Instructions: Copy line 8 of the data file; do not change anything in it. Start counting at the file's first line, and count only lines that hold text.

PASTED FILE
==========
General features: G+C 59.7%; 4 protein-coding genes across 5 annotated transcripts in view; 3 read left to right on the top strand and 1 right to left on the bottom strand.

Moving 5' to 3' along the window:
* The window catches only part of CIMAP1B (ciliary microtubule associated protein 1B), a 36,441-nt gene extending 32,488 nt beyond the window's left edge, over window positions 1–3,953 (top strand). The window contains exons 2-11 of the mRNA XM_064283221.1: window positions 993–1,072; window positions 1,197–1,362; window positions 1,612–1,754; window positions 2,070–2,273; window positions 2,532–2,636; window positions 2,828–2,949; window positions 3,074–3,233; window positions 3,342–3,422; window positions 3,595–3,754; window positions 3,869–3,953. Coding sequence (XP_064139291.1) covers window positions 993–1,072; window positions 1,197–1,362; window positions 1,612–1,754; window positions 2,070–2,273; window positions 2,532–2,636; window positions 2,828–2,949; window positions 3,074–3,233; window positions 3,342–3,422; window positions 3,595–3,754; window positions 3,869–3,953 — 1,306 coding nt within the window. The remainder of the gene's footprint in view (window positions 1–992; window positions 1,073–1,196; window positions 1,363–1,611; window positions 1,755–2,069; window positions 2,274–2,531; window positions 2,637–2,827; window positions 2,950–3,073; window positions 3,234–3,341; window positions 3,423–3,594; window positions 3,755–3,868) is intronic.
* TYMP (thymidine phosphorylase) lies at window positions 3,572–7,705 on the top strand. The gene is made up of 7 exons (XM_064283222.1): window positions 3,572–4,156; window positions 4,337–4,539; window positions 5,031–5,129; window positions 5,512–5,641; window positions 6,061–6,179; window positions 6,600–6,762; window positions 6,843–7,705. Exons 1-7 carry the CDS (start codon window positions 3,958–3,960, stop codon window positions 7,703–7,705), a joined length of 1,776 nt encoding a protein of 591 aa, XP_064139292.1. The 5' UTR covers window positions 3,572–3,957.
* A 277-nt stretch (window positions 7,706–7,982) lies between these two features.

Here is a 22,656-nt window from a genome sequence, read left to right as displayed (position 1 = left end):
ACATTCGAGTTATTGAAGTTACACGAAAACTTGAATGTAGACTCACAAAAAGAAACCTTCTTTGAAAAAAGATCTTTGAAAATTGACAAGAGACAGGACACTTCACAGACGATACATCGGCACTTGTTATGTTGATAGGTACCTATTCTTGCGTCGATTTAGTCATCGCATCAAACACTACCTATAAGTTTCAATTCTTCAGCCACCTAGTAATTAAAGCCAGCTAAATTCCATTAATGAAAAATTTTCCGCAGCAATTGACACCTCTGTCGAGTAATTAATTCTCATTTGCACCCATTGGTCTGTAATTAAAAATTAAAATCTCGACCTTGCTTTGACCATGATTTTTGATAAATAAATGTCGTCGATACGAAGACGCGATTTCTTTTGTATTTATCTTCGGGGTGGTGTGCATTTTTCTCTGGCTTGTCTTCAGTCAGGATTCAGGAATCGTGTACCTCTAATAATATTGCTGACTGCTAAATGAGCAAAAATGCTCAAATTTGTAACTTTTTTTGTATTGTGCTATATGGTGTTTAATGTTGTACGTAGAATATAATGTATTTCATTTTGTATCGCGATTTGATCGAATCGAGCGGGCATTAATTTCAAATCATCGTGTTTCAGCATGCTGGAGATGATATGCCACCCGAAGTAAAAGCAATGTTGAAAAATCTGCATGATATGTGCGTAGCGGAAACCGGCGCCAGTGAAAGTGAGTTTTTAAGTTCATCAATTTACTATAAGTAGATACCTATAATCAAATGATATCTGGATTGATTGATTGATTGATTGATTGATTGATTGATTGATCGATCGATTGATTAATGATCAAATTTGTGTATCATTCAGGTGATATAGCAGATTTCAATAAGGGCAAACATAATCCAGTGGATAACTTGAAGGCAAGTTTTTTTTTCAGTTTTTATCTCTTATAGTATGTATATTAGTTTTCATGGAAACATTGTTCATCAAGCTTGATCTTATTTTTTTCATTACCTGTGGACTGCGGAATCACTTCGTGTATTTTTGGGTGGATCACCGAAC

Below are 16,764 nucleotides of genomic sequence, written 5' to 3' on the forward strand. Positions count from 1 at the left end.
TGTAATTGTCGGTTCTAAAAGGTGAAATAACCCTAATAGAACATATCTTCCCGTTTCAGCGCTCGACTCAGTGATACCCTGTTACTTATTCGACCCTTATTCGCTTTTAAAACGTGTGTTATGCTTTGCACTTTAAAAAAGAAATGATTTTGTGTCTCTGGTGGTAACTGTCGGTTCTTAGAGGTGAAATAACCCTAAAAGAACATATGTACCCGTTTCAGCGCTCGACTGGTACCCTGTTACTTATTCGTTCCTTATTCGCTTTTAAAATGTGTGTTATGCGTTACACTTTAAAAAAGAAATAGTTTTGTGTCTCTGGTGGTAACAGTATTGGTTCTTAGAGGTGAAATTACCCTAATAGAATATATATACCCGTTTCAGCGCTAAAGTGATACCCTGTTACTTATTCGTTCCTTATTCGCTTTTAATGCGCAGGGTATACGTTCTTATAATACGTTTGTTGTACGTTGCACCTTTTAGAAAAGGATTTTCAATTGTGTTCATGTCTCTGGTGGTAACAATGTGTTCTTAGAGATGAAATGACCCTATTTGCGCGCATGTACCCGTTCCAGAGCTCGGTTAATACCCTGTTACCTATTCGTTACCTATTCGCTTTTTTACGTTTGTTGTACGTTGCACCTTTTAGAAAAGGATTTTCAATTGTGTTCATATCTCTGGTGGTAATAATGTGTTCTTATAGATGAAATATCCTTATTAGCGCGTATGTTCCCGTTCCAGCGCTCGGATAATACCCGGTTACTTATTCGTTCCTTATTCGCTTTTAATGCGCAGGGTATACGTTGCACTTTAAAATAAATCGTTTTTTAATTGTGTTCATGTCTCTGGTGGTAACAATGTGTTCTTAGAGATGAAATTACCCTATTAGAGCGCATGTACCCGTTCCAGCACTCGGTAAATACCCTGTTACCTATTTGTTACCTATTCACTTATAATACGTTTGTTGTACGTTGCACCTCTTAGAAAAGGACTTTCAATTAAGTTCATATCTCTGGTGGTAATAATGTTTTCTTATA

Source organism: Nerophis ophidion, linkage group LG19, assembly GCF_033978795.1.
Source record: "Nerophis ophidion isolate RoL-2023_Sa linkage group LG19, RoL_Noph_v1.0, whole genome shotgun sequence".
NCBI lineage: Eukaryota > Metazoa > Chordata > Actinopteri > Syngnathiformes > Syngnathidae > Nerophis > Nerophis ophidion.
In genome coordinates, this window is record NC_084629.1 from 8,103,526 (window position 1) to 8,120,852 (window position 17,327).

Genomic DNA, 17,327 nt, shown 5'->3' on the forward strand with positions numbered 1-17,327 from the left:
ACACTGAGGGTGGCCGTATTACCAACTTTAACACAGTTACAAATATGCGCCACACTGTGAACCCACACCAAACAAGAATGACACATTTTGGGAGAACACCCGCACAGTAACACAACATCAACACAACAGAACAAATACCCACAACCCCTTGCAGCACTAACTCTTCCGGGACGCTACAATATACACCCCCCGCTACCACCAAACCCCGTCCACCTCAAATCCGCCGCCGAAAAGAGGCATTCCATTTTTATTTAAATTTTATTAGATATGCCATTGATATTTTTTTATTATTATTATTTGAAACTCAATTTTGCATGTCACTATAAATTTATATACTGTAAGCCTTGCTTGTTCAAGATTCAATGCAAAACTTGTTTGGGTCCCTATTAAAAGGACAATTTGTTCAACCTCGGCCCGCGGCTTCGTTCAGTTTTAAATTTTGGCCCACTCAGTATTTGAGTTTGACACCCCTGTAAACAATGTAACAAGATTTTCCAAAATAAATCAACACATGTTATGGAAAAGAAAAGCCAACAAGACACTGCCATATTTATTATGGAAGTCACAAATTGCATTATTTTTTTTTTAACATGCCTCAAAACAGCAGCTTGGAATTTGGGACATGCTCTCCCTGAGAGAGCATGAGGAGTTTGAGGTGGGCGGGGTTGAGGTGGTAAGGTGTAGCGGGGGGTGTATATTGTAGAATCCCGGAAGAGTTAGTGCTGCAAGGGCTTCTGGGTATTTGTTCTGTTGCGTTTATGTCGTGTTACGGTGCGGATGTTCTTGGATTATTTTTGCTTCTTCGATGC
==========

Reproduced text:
Below are 16,764 nucleotides of genomic sequence, written 5' to 3' on the forward strand. Positions count from 1 at the left end.